Thursday, March 20, 2008

Shadows in the Garden

This painting is still on the easel...almost done. It's 3am, a 12 x 16, pastel painting, inspired by the view out my bedroom window one bright moonlit night last week.

The stars and clouds are the brightest/lightest values in this nocturne. I included some mysterious shapes that I am often scrutinizing without my glasses in the wee hours. I'm hoping to catch a glimpse of a wild creature...and see what in my garden it is eating.

This is what my night sky used to look like; stars all the way down to the land. Now, sadly, all of my horizons have the glow of not-so distant lights. It is an intrusion I do not welcome. And it is unnecessary. Outdoor lighting can be designed to point the light only where we need it...on the ground. Proper lighting provides better security and better working illumination than the glare emitted from improper lighting. You can find out much more about this by going to International Dark Sky Association.

This painting is done on Colourfix Plein Air Painting Board from Art Spectrum; Aubergine color. These acid free papers and boards are made in Australia with a nice pumice finish. I have used a restrained palette of mainly grey, white, brown, blue and mauve in several different brands of soft pastels; Diane Townsend Soft, Schminke, Sennelier, Unison. It will be framed under glass and offered for sale in the future here in the studio or on the website.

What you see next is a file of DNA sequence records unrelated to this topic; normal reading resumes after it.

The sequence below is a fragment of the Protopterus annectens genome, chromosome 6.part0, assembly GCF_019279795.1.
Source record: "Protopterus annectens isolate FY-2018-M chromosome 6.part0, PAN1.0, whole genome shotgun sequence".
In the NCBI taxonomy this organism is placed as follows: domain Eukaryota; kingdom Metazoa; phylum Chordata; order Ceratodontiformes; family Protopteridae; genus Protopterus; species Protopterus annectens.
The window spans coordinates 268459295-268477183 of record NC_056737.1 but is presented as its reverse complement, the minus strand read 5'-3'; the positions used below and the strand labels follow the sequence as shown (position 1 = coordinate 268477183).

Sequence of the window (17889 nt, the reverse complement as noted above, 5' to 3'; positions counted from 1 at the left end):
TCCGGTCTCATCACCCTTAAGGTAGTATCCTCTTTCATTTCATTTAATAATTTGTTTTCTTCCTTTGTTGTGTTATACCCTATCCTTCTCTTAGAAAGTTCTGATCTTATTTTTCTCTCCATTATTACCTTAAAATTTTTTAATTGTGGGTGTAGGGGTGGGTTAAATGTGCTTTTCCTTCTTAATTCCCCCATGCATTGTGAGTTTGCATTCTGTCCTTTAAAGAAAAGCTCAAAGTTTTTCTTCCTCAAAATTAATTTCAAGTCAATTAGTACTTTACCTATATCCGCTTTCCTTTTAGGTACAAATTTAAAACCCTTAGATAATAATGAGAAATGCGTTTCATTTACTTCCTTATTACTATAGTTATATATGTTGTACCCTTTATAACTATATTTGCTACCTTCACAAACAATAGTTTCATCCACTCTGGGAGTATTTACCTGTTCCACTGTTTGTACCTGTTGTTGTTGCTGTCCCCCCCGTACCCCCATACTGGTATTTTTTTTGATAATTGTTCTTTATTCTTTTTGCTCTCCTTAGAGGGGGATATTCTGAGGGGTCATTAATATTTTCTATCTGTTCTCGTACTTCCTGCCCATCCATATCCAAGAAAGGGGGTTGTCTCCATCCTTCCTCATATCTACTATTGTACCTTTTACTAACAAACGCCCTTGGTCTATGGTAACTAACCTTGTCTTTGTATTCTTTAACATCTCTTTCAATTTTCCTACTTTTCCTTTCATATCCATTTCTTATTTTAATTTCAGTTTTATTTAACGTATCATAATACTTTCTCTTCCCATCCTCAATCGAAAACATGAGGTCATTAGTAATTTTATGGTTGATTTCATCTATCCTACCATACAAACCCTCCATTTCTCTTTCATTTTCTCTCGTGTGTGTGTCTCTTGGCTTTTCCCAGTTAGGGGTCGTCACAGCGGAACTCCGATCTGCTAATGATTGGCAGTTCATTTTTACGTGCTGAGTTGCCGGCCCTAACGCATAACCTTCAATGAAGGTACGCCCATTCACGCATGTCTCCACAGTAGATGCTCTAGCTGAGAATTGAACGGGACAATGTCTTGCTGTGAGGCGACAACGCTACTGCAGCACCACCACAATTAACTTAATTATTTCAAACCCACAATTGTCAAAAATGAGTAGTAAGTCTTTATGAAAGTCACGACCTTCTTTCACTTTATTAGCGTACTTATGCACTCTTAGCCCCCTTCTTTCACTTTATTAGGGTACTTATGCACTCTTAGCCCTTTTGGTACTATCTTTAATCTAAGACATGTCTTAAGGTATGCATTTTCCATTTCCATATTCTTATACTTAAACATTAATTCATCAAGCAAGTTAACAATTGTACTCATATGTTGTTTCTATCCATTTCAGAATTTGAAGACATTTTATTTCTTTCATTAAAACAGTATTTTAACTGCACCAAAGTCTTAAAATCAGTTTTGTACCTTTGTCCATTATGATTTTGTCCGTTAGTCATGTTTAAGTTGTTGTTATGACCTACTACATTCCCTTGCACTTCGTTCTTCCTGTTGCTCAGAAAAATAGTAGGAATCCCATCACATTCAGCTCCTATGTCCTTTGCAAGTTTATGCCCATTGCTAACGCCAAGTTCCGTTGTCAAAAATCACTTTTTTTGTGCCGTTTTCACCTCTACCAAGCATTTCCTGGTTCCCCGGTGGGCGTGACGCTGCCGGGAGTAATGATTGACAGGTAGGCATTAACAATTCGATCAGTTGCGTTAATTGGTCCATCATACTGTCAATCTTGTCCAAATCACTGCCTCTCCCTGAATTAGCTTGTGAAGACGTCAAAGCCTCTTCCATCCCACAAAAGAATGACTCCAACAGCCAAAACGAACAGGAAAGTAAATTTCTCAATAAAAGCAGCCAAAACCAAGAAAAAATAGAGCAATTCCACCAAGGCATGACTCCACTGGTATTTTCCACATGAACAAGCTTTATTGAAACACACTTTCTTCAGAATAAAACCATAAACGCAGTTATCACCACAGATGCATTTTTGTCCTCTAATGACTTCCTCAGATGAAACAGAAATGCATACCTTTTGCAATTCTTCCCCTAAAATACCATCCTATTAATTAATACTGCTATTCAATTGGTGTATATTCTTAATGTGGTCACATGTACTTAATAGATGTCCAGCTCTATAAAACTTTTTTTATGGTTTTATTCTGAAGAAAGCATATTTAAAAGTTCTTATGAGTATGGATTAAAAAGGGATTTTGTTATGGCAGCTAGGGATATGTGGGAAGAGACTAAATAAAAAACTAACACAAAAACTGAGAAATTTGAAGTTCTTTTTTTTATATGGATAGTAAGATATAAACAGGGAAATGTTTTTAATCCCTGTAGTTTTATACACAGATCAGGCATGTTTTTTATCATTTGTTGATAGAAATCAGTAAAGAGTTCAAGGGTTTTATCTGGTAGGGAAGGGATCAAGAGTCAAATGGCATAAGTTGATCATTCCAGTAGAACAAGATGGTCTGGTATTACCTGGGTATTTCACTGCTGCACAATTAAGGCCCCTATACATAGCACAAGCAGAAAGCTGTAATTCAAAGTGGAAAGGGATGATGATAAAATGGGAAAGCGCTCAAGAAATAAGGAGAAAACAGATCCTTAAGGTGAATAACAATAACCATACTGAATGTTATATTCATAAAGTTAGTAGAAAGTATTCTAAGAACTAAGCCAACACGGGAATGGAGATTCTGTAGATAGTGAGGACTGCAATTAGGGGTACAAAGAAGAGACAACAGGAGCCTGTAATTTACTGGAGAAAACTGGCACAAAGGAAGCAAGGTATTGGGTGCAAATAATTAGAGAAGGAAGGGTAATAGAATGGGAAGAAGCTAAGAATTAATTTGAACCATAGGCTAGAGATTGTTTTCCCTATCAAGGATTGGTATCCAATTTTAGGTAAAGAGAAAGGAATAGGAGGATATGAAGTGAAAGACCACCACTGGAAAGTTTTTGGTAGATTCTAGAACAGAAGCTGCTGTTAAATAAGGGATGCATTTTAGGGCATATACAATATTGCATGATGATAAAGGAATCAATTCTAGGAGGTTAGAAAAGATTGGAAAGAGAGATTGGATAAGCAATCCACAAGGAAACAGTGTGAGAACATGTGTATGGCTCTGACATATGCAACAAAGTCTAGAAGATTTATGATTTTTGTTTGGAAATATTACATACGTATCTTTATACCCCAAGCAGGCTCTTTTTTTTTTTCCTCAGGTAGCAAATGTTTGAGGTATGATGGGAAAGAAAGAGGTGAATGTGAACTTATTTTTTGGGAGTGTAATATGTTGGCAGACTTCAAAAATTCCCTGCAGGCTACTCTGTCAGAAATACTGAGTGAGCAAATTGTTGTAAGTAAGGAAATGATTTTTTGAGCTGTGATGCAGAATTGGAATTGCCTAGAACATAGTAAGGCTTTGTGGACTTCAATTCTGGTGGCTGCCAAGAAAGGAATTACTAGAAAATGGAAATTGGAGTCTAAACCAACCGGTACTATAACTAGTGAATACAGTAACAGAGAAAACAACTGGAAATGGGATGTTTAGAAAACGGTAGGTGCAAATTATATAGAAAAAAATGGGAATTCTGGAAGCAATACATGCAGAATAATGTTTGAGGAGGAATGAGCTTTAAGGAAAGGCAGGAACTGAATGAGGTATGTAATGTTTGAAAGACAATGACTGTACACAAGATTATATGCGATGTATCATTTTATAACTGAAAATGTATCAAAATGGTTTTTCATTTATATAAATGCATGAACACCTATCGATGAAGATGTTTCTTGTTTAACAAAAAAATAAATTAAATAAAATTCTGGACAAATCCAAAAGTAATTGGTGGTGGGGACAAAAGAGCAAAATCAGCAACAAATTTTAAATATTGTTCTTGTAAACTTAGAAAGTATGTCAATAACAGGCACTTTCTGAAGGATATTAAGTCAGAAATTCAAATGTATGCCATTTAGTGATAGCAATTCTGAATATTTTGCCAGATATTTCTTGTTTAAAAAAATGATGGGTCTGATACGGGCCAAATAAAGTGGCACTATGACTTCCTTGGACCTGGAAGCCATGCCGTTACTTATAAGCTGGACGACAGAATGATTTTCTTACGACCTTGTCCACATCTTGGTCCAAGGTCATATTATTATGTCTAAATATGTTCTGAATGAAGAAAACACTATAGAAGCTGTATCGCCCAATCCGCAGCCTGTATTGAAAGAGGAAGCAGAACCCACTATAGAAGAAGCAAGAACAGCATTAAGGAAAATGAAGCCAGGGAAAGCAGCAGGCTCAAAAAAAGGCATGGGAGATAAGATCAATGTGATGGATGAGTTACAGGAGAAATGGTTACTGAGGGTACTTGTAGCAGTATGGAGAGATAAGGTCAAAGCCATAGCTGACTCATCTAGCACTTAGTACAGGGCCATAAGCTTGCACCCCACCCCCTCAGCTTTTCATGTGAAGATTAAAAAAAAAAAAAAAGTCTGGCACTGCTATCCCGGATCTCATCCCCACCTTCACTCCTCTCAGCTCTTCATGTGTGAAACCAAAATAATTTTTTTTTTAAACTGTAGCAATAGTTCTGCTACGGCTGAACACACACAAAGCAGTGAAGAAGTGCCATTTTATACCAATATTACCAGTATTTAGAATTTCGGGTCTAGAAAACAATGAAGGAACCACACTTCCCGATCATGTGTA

Monday, March 10, 2008

From Various Bridges

This is Secret Place, one in a series of paintings done from bridges. This is actually inspired by some photographs I took and a plein air painting done from a local bridge last October. It is in the current exhibit of my paintings at the Butternut Gallery, mentioned below.

When I am driving over a bridge, my head spins right and left to check out the view and then simultaneously look to see if there is a place to set up the easel or at least to park and take photos. In my very rural county I can often slow to a dead stop in the middle of the bridge to check out these conditions. Finding a favorable bridge is a real goldmine to me. Here in Pennsylvania, trees obscure everything, but they don't grow on bridges and for that I am thankful.

Spending a few hours painting on a two lane bridge where there may be four other vehicles passing me all afternoon is why I tolerate living in this remote (and somewhat backward) corner of Penns' Woods. Being on a bridge often means being above or near the tree tops and really gives a unique view of surroundings.

I am really chomping at the bit for some spring-like weather to drag the easel outside. In 2006 Susquehanna county suffered devastating floods; people lost everything including their land in some cases. It was declared a National Disaster Area and FEMA was here for months, but finally we have many new improved, wider and taller bridges over our myriad small creeks and streams. I plan to put them to good use starting with the first day above 45 degrees! So nice of the government to provide space at the edges for me and my easel!

Popular Posts